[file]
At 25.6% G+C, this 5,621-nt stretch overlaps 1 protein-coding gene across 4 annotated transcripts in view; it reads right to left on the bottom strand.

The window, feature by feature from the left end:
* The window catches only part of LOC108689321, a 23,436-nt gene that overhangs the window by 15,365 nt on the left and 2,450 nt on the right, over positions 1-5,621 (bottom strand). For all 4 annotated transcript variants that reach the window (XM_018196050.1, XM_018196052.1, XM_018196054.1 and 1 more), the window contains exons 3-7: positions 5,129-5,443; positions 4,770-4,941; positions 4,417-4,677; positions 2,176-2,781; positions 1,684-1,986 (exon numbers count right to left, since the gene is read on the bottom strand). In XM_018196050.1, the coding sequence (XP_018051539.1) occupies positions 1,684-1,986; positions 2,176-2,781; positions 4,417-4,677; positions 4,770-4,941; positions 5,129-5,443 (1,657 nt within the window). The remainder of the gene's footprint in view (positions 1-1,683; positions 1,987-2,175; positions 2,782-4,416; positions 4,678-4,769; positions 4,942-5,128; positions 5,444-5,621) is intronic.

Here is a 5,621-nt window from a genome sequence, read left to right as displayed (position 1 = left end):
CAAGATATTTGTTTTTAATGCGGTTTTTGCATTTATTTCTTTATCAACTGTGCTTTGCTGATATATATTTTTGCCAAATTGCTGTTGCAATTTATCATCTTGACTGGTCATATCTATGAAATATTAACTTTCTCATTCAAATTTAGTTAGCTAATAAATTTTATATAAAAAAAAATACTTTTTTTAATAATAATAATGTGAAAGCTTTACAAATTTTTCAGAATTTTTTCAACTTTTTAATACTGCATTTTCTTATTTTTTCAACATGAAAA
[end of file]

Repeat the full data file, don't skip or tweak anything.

At 25.6% G+C, this 5,621-nt stretch overlaps 1 protein-coding gene across 4 annotated transcripts in view; it reads right to left on the bottom strand.

The window, feature by feature from the left end:
* The window catches only part of LOC108689321, a 23,436-nt gene that overhangs the window by 15,365 nt on the left and 2,450 nt on the right, over positions 1-5,621 (bottom strand). For all 4 annotated transcript variants that reach the window (XM_018196050.1, XM_018196052.1, XM_018196054.1 and 1 more), the window contains exons 3-7: positions 5,129-5,443; positions 4,770-4,941; positions 4,417-4,677; positions 2,176-2,781; positions 1,684-1,986 (exon numbers count right to left, since the gene is read on the bottom strand). In XM_018196050.1, the coding sequence (XP_018051539.1) occupies positions 1,684-1,986; positions 2,176-2,781; positions 4,417-4,677; positions 4,770-4,941; positions 5,129-5,443 (1,657 nt within the window). The remainder of the gene's footprint in view (positions 1-1,683; positions 1,987-2,175; positions 2,782-4,416; positions 4,678-4,769; positions 4,942-5,128; positions 5,444-5,621) is intronic.

Here is a 5,621-nt window from a genome sequence, read left to right as displayed (position 1 = left end):
CAAGATATTTGTTTTTAATGCGGTTTTTGCATTTATTTCTTTATCAACTGTGCTTTGCTGATATATATTTTTGCCAAATTGCTGTTGCAATTTATCATCTTGACTGGTCATATCTATGAAATATTAACTTTCTCATTCAAATTTAGTTAGCTAATAAATTTTATATAAAAAAAAATACTTTTTTTAATAATAATAATGTGAAAGCTTTACAAATTTTTCAGAATTTTTTCAACTTTTTAATACTGCATTTTCTTATTTTTTCAACATGAAAA